By Jason Reinsberg
As you arrive to the starting gate you can feel your heart beating out of your chest as snowflakes kiss your cheeks. What looks like steam flaring from your half ton team mate is just her breath letting you know she is waiting for your cue. The rope that is attached to the both of you is tossed to your other team mate. You think to yourself “Please let him hold on”. The course master says “Ready when you are” and you and your team are flying through the snow. Do you what to know what I’m talking about? It’s the amazing sport of Skijoring.
Skijoring is a winter sport in which a person on skis is pulled by a horse, a dog (or dogs) or a motor vehicle. It is derived from the Norwegian word skijøring meaning ski driving, but I’m going to tell you about skijoring with horse.
Skijoring was not always a sport, but a way of travel in the winter. It was also a way for military to travel over snowy land. And since there was no chair lifts yet, people who enjoyed skiing needed a way up the mountain. Mostly skijoring was an activity based in Switzerland and France, where it became very popular around 1912. At one point in history it was even entered into the Winter Olympics in 1928. But the official debut was at the Stockholm Winter Games in 1901, and 1906. Soon the Americans wanted in on the fun. Skijoring crossed the ocean and around 1900’s skijoring was a hit in the USA. In 1915, skijoring appeared as a recreational activity in Lake Placid, New York and was a regular event the Winter Carnival in Hanover, New Hampshire. But we know that West made this activity into a sport. Around 1930, I’m told that a group of men were in a bar and betting who was faster on skis. So they decided to get there cowboy friends and attach a rope to the saddle and run down main street. I don’t know if that part is true or not, but it sounds cool. Thus, American races were born.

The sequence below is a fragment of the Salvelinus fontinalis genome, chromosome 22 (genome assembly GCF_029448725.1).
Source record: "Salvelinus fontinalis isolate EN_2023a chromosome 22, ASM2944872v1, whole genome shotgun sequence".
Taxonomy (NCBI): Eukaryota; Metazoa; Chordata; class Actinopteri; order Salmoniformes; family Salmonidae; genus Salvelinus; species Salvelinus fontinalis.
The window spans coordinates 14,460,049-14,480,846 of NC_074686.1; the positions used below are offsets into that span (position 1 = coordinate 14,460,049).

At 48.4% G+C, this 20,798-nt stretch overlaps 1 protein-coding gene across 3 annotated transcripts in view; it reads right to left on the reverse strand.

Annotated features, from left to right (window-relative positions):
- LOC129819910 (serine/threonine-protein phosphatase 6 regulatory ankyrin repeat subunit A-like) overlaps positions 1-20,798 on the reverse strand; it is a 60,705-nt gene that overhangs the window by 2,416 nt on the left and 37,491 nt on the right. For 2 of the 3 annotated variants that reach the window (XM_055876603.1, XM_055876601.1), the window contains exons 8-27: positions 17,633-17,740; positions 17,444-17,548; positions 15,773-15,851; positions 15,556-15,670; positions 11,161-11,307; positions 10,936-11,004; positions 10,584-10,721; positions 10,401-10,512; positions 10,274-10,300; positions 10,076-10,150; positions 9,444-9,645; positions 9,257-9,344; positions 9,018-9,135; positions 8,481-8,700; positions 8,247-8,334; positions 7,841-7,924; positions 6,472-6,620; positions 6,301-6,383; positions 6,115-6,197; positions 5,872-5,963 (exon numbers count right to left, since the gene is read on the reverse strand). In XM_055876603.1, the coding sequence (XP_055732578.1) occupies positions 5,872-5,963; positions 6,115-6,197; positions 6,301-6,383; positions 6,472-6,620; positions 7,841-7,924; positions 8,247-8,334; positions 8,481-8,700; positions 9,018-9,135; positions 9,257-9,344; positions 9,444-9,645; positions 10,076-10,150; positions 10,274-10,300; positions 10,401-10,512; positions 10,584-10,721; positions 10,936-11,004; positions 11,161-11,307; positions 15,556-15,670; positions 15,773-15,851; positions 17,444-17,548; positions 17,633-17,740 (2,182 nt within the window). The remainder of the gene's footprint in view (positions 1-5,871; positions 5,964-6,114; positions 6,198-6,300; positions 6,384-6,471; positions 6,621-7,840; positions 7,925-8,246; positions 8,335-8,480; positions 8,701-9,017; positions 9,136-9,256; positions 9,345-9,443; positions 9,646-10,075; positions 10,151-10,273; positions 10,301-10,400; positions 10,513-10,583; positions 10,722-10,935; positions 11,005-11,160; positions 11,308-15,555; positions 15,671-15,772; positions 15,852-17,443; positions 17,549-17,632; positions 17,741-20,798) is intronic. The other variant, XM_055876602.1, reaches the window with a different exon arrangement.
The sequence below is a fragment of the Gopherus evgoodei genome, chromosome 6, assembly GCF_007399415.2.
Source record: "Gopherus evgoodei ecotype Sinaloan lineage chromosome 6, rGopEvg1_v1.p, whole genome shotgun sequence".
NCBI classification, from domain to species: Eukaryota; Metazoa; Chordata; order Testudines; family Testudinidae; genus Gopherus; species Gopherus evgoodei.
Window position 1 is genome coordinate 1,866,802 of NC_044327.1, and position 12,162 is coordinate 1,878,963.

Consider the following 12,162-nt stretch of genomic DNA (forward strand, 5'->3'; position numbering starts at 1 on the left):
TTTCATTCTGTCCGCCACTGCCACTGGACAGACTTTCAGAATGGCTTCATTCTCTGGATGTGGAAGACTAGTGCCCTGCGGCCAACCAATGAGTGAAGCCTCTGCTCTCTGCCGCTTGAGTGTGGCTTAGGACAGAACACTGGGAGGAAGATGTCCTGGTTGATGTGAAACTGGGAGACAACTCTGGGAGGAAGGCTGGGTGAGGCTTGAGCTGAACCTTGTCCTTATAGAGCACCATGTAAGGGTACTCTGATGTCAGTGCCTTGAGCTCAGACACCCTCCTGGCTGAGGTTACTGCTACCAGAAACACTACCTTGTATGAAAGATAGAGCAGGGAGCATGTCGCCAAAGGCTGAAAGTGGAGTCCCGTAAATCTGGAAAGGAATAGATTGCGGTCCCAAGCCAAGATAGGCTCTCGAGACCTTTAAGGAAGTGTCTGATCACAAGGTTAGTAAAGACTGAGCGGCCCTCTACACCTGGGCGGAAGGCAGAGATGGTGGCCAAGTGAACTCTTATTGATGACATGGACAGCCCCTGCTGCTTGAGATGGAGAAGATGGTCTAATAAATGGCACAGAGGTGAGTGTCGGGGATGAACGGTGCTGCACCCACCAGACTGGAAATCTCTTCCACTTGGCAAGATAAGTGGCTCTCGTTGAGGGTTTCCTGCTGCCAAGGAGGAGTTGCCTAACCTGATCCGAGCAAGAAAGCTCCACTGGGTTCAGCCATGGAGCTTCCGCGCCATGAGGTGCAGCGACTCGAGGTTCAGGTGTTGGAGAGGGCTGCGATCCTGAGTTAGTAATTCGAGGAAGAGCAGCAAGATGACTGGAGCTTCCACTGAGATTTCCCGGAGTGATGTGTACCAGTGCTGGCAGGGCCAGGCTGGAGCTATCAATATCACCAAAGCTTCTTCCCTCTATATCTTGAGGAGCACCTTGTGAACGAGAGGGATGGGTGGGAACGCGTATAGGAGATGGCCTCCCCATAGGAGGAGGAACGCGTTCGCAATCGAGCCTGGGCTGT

Skijoring is a three teammate event. You have a skier, who not only has to hold on, they have to go over jumps, waive around gates, and collect rings. Then you have a rider, who controls the speed and direction of the horse. And a horse, basically the power of the team...Horse Power. You may not think that it’s hard, but it is. You don’t want to go to fast that the skier can’t hold on or make the gates, but not too slow since it is a timed event. All three have to work together in order to have a good run.
In 1976, Denver, Colorado put skijoring as an exhibition sport for the Winter Olympics. Denver ultimately turned down the skijoring event. But, there are some people like Skijor International, Skijor USA, and others, who are working to bring skijoring back to the 2026 Olympics in some capacity. I hope it happens because I plan on being in it. But till then I will skijor in the Flathead Valley with my horse Lucky Luna.